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Wednesday, May 11, 2011

Sensory Overload

It's been a banner week in the world of this SPDer! Yes, I'm being sarcastic. It's only been a week and a day since I had a disabling sensory overload event (call it what you will: panic attack triggered by sensory stimuli, dissociation triggered by sensory stimuli - when it comes down to it, my senses were taxed and I had a physiological reaction), a hugely upsetting occurrence. It's been a full year since I've succumbed to one of these events, which I suppose is a fact worth celebrating, as they used to be way more frequent.

I'll paint the picture for you: I'm on a double-wide major Manhattan street on a very warm Tuesday afternoon. People are out in droves soaking in the first rays of almost-spring, chatting on their phones, laughing with coworkers. Cars have peeled their windows down to echo music into the air. I am attempting to stay focused on the conversation occurring with my walking companion to the left, while squinting through the seemingly amorphous and reflective beings floating past me on the sidewalk; I am pushing past streams of chatter to listen to a single individual. These tasks come naturally for non-SPDers, sounds and sights sail around and past, unnoticed and harmless. But I have SPD, and the sensory world flows in and out of me as if there are no barricades. We are quickly approaching an oddity in the sidewalk: a gap where steps lead up to a plaza and a bank, which I find very disconcerting. After all, if my proprioceptive sense (body in space) is out-of-whack, imagine how the body feels when the supportive buildings give way to a gap. It happens fast, as if someone has pulled the composure clear from my grasp, and I am left naked and shivering. The once reflective beings are now incomprehensible. They are masses I cannot process or predict, and they are everywhere. Sounds flood through my system and my hands shake. In this moment, I am physically present, but cannot compose myself and cannot move; if I can't process the world around me, cannot feel where my body is located in the din, how am I supposed to get on a subway and go home?

My walking companion puts me in a cab as the tears start to well up.

For my entire teenagehood, these events were strictly called Panic Attacks, and came on without any known cause. (Little did I know they all hit when I was in the midst of a visually or auditorily taxing crowd, under bright flashing lights, or in undefinable spaces. Hello, senses, how's it going.) In the moment, it is hard for me not to transform back into that terrified child, knowingly disappointing those I loved while I waged war against my defects.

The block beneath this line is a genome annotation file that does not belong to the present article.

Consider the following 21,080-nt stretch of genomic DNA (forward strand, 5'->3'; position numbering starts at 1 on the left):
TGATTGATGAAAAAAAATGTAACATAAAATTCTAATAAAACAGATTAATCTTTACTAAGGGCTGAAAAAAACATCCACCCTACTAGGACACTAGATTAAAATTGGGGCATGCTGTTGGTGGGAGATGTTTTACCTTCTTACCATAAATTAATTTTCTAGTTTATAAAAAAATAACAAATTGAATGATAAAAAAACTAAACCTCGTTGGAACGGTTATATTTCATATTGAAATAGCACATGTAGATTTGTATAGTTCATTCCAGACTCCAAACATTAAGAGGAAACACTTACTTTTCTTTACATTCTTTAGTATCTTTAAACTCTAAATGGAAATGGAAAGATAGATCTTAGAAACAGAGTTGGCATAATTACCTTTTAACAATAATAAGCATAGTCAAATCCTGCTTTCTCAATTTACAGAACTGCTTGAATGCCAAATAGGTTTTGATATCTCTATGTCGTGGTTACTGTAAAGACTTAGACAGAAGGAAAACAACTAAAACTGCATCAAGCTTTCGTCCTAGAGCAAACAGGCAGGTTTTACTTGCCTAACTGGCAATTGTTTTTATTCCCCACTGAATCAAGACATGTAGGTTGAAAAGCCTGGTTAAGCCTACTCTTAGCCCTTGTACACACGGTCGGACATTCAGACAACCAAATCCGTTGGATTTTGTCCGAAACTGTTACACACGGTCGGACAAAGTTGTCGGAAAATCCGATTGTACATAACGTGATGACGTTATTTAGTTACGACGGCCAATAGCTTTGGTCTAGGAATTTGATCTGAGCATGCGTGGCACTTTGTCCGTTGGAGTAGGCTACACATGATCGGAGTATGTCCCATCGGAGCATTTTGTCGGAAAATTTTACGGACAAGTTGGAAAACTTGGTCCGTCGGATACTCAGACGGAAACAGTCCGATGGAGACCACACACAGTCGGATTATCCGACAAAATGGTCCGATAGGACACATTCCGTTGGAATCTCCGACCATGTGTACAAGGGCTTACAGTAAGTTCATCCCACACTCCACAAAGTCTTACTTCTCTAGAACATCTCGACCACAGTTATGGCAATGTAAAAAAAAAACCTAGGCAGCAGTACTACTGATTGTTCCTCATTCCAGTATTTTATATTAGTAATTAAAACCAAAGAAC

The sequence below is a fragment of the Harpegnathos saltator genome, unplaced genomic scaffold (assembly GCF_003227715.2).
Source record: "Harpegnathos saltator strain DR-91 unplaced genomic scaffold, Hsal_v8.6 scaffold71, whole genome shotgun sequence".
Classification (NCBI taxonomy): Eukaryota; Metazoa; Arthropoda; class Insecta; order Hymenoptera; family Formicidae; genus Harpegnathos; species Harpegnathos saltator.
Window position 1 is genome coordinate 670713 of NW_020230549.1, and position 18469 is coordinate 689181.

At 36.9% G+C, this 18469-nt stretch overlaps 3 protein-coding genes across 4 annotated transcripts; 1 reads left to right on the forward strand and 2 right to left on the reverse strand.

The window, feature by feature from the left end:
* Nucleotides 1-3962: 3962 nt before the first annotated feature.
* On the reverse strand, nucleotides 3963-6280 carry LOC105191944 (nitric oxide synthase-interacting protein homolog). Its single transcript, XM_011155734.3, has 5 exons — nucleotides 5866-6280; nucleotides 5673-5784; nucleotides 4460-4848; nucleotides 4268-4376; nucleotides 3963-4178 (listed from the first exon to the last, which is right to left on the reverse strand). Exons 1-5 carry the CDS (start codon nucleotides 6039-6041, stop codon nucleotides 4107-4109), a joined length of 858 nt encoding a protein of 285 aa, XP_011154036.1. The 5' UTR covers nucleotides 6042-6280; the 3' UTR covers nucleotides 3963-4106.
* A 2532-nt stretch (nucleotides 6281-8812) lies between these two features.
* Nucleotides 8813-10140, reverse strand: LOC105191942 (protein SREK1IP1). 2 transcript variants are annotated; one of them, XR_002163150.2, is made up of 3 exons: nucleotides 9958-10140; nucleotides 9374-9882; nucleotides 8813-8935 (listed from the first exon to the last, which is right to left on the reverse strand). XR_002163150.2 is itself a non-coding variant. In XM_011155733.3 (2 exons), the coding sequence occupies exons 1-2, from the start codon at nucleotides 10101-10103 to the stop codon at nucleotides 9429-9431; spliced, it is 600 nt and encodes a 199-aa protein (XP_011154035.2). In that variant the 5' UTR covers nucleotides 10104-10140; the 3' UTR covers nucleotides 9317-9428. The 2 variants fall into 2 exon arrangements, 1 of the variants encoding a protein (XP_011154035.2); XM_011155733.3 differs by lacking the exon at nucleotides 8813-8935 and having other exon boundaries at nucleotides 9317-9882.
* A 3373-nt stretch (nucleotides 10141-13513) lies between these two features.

A few weeks before the sensory overload, I had an a-ha moment while furiously taking notes in psychopathology class. We were discussing Post Traumatic Stress Disorder, and specifically the concept of dissociation. When someone dissociates, it is like the brain is a doe that leaps in front of a moving car and pauses to stare. The brain essentially cuts off contact with itself, declaring that what is occuring or is about to occur is just too difficult to comprehend or process, whether physically or emotionally, and it makes a momentary cut. Could this concepty explain the years of panic attacks/sensory events? Is my brain wired differently, and so sometimes unable to process an inundation of stimui? Or has anxiety become my go-to reaction when I cannot comprehend the sensory world around me?

I don't know the answers yet. This event brought up many unresolved emotions towards myself as a person, my abilities, and the guilt I shoulder from my past years of misunderstanding. I am in the midst of final exams right now, working two jobs, planning a wedding, adjusting to my new living environment. (Leave it to the SPDer to prove her worth through involvement in countless activities.)

I suppose I'll take a 20-minute hiccup in exchange for a year's worth of better days.

2 comments:

  1. hi, thanks for blogging your a-ha moment and interested to know more about SPD + PTSD

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  2. Try looking down at your feet it helps me for proprioceptive dysfunction

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